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I'm not sure what the following algorithm does but it seems that it calculates the shortest paths from a node $t$.

Initially we're given a graph $G=(V,E)$ with non-negative weights $c(e) \ge0$ for each edge $e\in E$ and we're given a node $t\in V$.

The algorithm is as follows:

Initialize array $A$ such that $A[v] = 0$ if $v=t$ else $A[v]=\infty$.

Outer loop which is repeated continually

$\quad$ Inner loop: we scan all edges in lexicographical order and for every $e=(u,v)\in E$ we $\quad$ do the following:

$\qquad$ if $A[v] >A[u]+c(e)$ then $A[v] =A[u]+c(e)$

$\quad$ if no updates were performed in the inner loop the algorithm exits.

I need to prove by induction what the algorithm does. For example for the following graph below and if $s=b$ the initialization of $A$ will be as follows:

enter image description here

Then the first run of the inner loop would be:

1) $A[1]$ is not bigger than $A[0]$ so we do nothing

2) $A[2]$ is bigger than $A[1]$ so $A[2]=2$

3) $A[3]$ is bigger than $A[2]$ so $A[3]=5$

The next time the inner loop will not make any updates because all the reachable nodes were already updated.

I'm not really sure if I understood correctly what the algorithm does and how to prove this inductively.

How does the fact that the algorithm checks nodes in lexicographical order come into play?

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    $\begingroup$ The ordering of the edges doesn't really matter, it is only there to specify some order relative to which you will iterate them. The algorithm remains correct for every ordering. $\endgroup$ – Ariel Dec 28 '17 at 15:23
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You can prove by induction that for every iteration $i$, the array $A$ during this iteration, $A_i$, contains the weights of some paths originating at $t$. More formally, for all $v\in V$, $A_i[v]$ is either $\infty$ or the weight of some path from $t$ to $v$.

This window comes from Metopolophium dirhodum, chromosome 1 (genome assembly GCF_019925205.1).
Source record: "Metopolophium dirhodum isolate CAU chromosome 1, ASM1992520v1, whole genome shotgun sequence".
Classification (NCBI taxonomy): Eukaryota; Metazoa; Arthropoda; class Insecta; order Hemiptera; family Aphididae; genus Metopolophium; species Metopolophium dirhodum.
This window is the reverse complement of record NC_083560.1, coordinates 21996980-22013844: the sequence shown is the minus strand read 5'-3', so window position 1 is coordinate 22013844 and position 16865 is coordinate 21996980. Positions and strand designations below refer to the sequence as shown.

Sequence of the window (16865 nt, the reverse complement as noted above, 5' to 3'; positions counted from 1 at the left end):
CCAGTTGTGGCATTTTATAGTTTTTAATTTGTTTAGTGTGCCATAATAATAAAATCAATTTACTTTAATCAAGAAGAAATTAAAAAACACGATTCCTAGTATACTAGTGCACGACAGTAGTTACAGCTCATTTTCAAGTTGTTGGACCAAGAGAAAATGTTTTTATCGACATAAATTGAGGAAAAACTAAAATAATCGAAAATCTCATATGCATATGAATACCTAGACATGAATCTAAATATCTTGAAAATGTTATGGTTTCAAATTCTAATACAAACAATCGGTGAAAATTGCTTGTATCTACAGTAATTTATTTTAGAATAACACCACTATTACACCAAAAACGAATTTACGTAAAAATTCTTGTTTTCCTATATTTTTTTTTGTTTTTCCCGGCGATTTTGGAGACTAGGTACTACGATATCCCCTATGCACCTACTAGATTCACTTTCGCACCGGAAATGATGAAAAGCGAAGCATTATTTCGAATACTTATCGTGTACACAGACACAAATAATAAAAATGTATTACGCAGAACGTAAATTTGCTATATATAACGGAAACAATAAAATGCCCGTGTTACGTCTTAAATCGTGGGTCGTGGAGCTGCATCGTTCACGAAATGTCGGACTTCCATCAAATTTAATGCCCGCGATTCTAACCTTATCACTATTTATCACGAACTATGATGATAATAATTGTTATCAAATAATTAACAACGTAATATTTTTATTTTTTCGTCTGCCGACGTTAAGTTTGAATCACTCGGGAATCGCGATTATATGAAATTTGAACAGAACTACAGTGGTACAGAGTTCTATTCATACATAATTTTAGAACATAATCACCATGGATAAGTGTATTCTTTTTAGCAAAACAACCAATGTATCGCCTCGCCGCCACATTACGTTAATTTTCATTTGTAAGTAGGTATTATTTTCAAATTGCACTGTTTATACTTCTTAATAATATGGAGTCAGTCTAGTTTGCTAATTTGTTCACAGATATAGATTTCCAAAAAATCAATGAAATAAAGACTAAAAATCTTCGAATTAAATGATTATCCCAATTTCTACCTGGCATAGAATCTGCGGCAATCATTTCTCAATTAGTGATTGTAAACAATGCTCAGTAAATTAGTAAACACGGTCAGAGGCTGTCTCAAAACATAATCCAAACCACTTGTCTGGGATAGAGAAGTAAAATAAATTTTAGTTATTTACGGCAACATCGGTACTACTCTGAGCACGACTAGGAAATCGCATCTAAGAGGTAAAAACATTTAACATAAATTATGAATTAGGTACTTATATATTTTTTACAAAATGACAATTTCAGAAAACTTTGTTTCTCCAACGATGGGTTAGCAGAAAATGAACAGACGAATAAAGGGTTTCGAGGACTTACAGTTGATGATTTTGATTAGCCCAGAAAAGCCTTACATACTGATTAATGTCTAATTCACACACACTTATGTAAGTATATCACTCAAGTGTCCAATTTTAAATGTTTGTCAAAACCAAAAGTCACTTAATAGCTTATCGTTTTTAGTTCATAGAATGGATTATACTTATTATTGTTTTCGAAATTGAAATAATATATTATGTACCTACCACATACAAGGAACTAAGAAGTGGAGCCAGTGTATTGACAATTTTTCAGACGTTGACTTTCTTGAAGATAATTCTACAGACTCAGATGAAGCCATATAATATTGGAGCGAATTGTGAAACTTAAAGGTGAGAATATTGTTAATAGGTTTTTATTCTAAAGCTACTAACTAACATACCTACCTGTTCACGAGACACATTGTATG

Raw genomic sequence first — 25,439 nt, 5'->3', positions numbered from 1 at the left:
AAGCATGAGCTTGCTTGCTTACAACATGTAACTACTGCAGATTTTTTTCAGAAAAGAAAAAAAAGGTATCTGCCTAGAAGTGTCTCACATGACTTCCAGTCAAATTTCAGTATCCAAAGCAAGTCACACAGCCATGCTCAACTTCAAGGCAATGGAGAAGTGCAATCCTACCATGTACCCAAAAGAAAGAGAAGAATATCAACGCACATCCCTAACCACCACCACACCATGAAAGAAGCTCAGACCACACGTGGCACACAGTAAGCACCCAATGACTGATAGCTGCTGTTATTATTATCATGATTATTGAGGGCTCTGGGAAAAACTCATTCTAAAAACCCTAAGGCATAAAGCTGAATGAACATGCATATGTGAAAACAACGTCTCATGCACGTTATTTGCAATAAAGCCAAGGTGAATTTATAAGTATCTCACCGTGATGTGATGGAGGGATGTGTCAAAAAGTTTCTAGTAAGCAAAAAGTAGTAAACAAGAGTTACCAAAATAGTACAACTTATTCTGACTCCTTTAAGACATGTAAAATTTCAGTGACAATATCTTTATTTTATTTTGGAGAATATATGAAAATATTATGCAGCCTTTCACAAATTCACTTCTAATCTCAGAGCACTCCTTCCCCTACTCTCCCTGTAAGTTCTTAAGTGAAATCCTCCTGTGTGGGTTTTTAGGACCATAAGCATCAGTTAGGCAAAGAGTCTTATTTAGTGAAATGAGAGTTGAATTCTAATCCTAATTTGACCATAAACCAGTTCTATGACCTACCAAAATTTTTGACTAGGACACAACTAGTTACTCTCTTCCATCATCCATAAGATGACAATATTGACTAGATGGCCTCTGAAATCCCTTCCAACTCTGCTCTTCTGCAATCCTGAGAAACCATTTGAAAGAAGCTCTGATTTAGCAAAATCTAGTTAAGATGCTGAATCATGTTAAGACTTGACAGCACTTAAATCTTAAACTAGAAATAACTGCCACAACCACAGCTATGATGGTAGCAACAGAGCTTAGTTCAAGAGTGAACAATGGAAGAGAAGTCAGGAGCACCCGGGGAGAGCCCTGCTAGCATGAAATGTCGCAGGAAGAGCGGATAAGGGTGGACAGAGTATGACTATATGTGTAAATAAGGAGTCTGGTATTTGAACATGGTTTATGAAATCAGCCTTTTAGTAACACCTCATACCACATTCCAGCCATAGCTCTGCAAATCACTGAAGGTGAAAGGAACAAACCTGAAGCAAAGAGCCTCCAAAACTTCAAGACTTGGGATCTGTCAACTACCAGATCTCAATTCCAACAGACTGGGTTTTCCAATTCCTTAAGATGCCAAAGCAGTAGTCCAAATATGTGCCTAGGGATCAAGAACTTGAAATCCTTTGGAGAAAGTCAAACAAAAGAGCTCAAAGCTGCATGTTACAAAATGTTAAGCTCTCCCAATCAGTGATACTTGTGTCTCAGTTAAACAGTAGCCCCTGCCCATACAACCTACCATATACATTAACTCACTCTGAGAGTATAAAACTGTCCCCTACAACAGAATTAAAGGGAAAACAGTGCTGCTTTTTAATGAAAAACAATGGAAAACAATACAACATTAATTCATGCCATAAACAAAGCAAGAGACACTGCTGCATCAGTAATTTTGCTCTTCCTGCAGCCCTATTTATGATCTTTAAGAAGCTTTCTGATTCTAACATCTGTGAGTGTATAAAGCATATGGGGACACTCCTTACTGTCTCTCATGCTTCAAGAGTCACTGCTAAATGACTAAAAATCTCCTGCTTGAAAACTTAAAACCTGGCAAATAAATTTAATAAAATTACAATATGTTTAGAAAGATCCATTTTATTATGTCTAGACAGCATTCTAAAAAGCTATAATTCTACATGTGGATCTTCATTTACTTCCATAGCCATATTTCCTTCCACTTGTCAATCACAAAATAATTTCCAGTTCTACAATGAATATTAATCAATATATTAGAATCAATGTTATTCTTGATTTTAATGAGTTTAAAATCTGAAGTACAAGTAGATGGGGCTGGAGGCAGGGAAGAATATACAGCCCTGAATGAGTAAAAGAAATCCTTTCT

Now, it is easy to show that the values of $A_i$ are monotonically non increasing, which combined with the above statement implies that the algorithm terminates. I leave the details to you.

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  • $\begingroup$ Why is the order decreasing because all the cells of the array before $t$ have $\infty$ values and afterwards they have some integer values? $\endgroup$ – Yos Dec 28 '17 at 15:24
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    $\begingroup$ No, according to what you're saying the integer values may yet grow. Monotonicity here means that for $i<j$ and every $v\in V$ : $A_i[v] \ge A_j[v]$. $\endgroup$ – Ariel Dec 28 '17 at 15:29
  • $\begingroup$ But how do we know that the values are monotonically decreasing? $\endgroup$ – Yos Dec 28 '17 at 15:32
  • $\begingroup$ Examine your algorithm carefully, when and how is $A$ being updated? I think you have enough details to write the complete proof on your own. $\endgroup$ – Ariel Dec 28 '17 at 15:33
  • $\begingroup$ In my example the array $A$ finally is: $\infty,0,0+2,2+3=\infty,0,2,5$ according to the explanation I gave in the OP. If it's correct then the values are increasing $\endgroup$ – Yos Dec 28 '17 at 16:04

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